Health and Medical News and Resources

General interest items edited by Janice Flahiff

Overmedicating Foster Kids: The Cost of Skimping on Care

Overmedicating Foster Kids: The Cost of Skimping on Care

Overdrugged foster kids is the price we pay for taking care of at-risk children on the cheap

Excerpt from the Time Ideas article of December 2, 2011

The statistics that came out of this week’s GAO report on psychotropic drug use among American foster children were bone-chilling: In 2008, children in Florida, Massachusetts, Michigan, Oregon and Texas who’d been removed from their parents and placed in the care of state child welfare agencies were being prescribed psychiatric drugs at rates 2.7 to 4.5 times as high as non-foster care children on Medicaid. Thousands of children were taking medications at doses that exceeded FDA-approved maximum levels. Hundreds of foster children were taking more than five medications at once and some were taking up to ten drugs simultaneously. Even some infants were being prescribed psychiatric medications.

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December 2, 2011 Posted by | Consumer Health | , , | Leave a comment

Could Social Media Be Used to Detect Disease Outbreaks?

From the 1 November 2011 Science Daily article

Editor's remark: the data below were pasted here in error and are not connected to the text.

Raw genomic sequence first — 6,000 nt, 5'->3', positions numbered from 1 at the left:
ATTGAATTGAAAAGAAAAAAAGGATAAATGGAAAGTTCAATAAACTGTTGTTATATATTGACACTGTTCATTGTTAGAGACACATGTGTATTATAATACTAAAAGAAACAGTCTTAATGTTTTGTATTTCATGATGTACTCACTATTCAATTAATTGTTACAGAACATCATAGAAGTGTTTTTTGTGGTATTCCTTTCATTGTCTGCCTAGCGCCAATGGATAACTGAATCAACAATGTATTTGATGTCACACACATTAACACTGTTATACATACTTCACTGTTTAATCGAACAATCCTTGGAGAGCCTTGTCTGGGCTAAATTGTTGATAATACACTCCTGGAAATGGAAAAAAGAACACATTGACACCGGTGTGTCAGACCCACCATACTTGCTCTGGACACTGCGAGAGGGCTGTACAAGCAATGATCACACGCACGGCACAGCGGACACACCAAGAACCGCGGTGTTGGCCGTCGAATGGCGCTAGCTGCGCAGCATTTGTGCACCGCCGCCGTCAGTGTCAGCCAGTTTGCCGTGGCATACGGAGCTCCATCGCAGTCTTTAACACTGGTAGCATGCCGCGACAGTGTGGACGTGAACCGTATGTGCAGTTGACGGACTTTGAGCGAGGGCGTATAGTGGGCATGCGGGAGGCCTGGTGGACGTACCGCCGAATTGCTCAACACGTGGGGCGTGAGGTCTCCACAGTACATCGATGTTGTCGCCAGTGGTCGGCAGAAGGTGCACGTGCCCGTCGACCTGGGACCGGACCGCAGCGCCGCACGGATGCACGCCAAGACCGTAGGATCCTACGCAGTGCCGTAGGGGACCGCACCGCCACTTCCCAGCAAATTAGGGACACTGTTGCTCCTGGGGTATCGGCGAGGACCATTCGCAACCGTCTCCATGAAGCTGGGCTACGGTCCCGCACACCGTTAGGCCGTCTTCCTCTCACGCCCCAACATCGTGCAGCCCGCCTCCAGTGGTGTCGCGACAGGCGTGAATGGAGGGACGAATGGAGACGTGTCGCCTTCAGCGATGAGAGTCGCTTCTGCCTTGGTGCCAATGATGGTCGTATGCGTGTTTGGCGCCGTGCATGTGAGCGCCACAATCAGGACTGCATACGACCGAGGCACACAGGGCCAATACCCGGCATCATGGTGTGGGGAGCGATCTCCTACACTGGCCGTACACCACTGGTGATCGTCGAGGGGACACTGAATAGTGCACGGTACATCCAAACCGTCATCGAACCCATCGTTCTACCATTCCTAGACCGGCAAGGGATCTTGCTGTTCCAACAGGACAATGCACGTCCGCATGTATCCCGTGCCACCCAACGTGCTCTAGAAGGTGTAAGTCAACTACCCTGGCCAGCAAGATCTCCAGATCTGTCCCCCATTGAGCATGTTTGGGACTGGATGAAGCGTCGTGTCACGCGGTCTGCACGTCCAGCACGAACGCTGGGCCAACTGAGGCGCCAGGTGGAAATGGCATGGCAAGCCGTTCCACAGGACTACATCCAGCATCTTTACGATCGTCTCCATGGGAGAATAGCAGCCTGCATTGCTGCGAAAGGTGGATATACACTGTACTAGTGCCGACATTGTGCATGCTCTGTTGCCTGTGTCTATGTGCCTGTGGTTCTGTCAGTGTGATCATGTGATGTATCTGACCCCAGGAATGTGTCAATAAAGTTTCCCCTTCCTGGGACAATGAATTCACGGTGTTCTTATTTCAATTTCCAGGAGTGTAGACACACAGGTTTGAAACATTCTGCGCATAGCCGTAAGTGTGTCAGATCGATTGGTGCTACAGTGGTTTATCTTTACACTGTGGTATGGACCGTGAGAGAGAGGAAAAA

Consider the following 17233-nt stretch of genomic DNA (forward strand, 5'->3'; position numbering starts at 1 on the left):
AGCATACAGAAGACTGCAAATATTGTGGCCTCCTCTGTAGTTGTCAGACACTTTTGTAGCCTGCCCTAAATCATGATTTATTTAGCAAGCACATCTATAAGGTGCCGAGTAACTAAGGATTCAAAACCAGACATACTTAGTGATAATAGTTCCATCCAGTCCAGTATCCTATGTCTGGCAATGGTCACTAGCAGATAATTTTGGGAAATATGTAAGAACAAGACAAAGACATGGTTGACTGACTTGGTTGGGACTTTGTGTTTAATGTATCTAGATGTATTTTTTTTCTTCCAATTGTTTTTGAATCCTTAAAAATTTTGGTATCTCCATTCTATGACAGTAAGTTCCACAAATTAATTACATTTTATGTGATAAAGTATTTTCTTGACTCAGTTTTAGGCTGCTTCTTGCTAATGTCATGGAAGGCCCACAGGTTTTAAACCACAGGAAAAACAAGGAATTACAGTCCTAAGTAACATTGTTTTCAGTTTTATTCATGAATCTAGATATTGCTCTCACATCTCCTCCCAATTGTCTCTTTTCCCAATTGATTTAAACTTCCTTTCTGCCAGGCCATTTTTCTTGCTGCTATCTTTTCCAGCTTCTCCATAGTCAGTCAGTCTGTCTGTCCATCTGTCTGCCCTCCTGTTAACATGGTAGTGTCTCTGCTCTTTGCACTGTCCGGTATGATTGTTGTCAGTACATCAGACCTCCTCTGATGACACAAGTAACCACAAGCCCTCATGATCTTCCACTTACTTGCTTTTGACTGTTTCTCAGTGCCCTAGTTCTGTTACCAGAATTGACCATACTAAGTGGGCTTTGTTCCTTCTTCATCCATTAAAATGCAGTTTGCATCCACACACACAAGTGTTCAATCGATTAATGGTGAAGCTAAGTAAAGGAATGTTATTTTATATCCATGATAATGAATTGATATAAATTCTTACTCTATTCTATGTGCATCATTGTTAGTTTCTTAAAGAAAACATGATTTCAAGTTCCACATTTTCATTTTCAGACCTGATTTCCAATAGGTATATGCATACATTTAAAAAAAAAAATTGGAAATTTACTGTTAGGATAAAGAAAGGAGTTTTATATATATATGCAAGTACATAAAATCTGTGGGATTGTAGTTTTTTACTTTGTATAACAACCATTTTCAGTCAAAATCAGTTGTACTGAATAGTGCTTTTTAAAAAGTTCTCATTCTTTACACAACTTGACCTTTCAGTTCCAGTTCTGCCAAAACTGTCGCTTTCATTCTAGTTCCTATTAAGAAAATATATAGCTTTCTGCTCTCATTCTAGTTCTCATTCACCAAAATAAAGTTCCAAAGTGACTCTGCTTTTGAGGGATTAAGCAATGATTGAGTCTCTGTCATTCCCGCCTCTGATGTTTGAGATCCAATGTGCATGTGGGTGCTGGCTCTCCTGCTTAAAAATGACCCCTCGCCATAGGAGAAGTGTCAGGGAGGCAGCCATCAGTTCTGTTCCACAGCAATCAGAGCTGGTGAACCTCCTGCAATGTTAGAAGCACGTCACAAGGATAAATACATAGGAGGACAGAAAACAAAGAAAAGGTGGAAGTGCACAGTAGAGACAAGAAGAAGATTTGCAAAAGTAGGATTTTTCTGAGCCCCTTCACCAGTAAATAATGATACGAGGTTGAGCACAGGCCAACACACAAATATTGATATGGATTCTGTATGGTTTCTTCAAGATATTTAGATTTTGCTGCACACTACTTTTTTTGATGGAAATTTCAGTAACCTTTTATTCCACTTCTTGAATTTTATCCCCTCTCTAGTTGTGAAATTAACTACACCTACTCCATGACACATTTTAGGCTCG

New research has looked at whether social media could be used to track an event or phenomenon, such as flu outbreaks and rainfall rates. The study by academics at the University of Bristol‘s Intelligent Systems Laboratory is published online in ACM Transactions on Intelligent Systems and Technology.

Social networks, such as Facebook and microblogging services like Twitter, have only been around for a short time but in that time they have provided shapshots of real life by forming, electronically, public expression and interaction.

The research by Professor Nello Cristianini and Vasileios Lampos in the University’s Intelligent Systems Laboratory, geo-tagged user posts on the microblogging service of Twitter as their input data to investigate two case studies.

The first case study looked at levels of rainfall in a given location and time using the content of tweets. The second case study collected regional flu-like illness rates from tweets to find out if an epidemic was emerging.